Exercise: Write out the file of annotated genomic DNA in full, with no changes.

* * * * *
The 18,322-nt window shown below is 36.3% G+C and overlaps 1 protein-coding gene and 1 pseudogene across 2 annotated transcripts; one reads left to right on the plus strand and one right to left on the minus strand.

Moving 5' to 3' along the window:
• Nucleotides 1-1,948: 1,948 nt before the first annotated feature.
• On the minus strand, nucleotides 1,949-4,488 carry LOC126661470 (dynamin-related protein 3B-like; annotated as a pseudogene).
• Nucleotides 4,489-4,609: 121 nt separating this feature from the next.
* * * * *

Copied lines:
The 18,322-nt window shown below is 36.3% G+C and overlaps 1 protein-coding gene and 1 pseudogene across 2 annotated transcripts; one reads left to right on the plus strand and one right to left on the minus strand.

Moving 5' to 3' along the window:
• Nucleotides 1-1,948: 1,948 nt before the first annotated feature.
• On the minus strand, nucleotides 1,949-4,488 carry LOC126661470 (dynamin-related protein 3B-like; annotated as a pseudogene).
• Nucleotides 4,489-4,609: 121 nt separating this feature from the next.